How to Check Brake Pads Thickness Without Removing Wheel

Brake pad thickness is an essential consideration for drivers. If your brake pads are too thin, you will need to replace them soon. On the other hand, if your brake pads are too thick, it could mean that they have worn down unevenly and may be causing other problems with the car’s braking system. But how do you know if your brakes need work without removing the wheel?

how to check brake pads thickness without removing wheel

You can check the thickness of your brake pads by using a few simple steps that only take a minute or two out of your day! This blog post tells you how to check brake pads thickness without removing wheel so you don’t have to go through all that trouble just for one little thing like this! 

10 Ways on How to Check Brake Pads Thickness Without Removing Wheel:

1. Squeeze Brake Pads:

Squeeze the brake pads with your fingers to see if they feel stiff and hard. The harder and stiffer, the thinner it is. If they feel spongy and squishy, it’s thicker.

2. Insert a Flat-head Screwdriver:

Insert a flat-head screwdriver into the gap between your brake pads and rotor. If you can insert more than 1/4″ (6mm), your brake pads are worn out and need to be changed.

3. Brake Pads Tick:

Place your ear next to the brake pad and tap it with a screwdriver or other percussion tool that creates a ticking sound. Change them if you can hear the sound at all times while you’re driving. If only heard while braking, change your pads once they reach around 1/8″ (3mm).

 The Brake Pad and Tap  It With a Screwdriver

4. Spin Brake Rotors:

Place a screwdriver or Allen wrench (the wrench that came with your bike) on the brake rotor and spin the back wheel to see if it feels smooth and has a vibration. If it is rough and makes noise, it means the pads are thin. Also, you can compare how smooth it is to another wheel that has been recently changed to determine how thin your pads are.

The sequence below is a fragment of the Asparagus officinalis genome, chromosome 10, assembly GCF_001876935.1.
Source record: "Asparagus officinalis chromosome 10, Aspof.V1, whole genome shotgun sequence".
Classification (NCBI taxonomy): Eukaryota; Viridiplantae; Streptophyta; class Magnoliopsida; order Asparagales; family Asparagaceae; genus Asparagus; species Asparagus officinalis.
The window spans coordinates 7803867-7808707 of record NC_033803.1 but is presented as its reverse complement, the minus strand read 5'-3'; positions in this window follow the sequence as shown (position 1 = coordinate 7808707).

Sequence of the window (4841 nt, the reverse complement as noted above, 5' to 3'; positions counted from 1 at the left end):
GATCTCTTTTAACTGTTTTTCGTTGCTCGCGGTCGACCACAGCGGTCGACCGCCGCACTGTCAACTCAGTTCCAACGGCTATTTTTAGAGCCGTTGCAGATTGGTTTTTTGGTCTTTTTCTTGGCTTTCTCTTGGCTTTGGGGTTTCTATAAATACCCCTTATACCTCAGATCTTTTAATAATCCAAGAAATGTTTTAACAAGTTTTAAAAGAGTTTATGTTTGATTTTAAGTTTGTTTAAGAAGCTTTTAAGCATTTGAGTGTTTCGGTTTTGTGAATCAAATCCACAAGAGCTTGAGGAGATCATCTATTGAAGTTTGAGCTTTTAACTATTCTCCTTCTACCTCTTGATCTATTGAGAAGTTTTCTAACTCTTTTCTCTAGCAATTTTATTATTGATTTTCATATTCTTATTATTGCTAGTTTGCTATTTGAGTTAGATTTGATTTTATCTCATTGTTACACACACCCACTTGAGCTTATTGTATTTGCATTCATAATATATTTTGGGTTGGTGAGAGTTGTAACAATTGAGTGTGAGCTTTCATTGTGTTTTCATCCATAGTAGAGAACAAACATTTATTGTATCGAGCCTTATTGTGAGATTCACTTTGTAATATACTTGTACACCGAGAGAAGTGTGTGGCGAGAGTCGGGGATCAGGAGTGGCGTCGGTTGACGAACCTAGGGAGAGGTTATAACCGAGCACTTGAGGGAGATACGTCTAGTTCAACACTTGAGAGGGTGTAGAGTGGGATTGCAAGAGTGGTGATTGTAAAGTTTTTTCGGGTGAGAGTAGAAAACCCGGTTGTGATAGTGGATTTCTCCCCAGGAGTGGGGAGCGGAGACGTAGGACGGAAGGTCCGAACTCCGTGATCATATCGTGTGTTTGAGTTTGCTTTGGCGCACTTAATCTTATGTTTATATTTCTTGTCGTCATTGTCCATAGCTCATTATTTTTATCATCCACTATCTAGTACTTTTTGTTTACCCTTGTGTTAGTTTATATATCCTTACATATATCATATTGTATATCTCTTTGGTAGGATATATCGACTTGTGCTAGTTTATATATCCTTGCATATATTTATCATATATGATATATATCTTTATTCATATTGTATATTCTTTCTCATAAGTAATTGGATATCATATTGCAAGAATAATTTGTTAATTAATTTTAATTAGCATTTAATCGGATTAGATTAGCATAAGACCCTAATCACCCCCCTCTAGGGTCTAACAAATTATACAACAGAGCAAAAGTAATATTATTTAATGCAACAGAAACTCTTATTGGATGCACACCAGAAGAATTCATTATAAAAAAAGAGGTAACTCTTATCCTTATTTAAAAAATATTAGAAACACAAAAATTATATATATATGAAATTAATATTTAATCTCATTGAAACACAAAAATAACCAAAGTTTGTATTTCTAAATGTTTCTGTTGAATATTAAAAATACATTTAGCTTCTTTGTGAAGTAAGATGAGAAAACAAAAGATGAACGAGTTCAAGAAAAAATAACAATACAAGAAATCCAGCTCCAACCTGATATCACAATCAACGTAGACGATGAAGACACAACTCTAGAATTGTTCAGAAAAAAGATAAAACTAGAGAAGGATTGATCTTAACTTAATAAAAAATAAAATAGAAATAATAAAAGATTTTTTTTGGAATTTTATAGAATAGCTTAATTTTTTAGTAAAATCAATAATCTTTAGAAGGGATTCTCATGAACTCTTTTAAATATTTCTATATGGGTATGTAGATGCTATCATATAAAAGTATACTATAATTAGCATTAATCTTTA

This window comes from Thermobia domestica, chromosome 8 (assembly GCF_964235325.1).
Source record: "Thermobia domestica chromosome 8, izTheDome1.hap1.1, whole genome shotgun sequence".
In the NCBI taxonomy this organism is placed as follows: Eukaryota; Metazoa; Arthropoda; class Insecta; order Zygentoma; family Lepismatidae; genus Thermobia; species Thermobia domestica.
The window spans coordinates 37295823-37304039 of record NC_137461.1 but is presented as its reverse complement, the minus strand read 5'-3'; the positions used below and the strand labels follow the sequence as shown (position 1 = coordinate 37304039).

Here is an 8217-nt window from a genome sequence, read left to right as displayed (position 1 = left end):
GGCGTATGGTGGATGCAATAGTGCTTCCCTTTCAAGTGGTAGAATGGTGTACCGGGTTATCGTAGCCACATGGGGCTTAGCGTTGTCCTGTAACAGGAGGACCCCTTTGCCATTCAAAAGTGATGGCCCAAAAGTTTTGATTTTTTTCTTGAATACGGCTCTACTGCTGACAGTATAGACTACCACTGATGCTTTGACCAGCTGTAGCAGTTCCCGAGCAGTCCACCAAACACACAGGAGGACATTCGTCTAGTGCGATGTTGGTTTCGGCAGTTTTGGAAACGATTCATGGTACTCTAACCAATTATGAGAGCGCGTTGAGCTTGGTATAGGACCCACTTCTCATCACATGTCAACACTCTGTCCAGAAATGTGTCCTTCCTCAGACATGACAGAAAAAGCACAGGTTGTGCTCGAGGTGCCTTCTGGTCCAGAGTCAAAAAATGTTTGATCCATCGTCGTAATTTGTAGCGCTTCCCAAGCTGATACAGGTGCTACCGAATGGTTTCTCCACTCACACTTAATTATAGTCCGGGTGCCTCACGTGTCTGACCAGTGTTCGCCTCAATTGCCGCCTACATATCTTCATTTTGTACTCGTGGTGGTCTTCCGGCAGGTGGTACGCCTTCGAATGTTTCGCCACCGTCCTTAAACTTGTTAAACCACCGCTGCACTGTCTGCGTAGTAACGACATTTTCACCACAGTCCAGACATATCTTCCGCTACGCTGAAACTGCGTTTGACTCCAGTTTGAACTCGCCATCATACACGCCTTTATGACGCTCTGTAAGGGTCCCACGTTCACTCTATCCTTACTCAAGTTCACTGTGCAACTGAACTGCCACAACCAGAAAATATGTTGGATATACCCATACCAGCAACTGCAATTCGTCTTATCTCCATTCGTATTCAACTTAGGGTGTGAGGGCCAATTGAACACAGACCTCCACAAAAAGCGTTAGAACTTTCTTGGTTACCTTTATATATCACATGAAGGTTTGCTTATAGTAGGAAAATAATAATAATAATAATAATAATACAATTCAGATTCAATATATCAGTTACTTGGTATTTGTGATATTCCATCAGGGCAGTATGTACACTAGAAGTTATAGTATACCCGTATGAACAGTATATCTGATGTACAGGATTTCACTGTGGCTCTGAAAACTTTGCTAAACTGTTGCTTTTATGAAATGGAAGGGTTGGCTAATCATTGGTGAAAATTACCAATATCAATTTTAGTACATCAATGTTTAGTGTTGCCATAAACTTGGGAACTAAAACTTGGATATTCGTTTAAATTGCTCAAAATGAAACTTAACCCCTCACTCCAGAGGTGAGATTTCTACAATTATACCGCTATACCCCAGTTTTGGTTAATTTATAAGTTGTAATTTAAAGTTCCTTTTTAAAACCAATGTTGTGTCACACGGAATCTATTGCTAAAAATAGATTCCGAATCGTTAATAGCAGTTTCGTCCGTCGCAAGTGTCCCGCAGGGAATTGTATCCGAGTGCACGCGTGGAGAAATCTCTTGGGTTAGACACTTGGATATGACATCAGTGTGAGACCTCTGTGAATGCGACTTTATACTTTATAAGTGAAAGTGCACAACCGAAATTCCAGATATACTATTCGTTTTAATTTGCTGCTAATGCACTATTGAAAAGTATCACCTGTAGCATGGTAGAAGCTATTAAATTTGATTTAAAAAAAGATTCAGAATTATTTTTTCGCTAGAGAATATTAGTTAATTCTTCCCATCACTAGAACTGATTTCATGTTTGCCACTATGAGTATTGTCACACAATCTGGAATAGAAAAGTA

5. Count Thickness:

Count the number of mm between the brake pads when double-checking against your last measurement. Some mechanics use this method, especially when working on a new vehicle that they have been servicing every week.

6. Check Gaps:

Another method is by checking the gap between your brake pads and rotor using a caliper or feeler gauge. If it’s less than 1mm, then you need to change them. If it’s between 1-2mm, the thickness of your brake pads are at about 50% or average. If it’s more than 2mm, then your brake pads are relatively thick, and you should only need to replace them when they reach 1/8″.

7. Measure Using Vernier Gauge:

Use a vernier gauge (it looks like calipers) which has gradations of 0.01 mm to measure the brake pads thickness, but it’s a tedious and time-consuming process so most mechanics won’t bother with this method.

8. Magnetic Gauge:

Put a magnet on brake pads and move it along the surface to find metal particles from brake pad thickness. If the magnet is stuck, then you have a metal-on-metal contact between your rotor and brake pads. This can also happen if there’s rust or corrosion between the brake pad and rotor.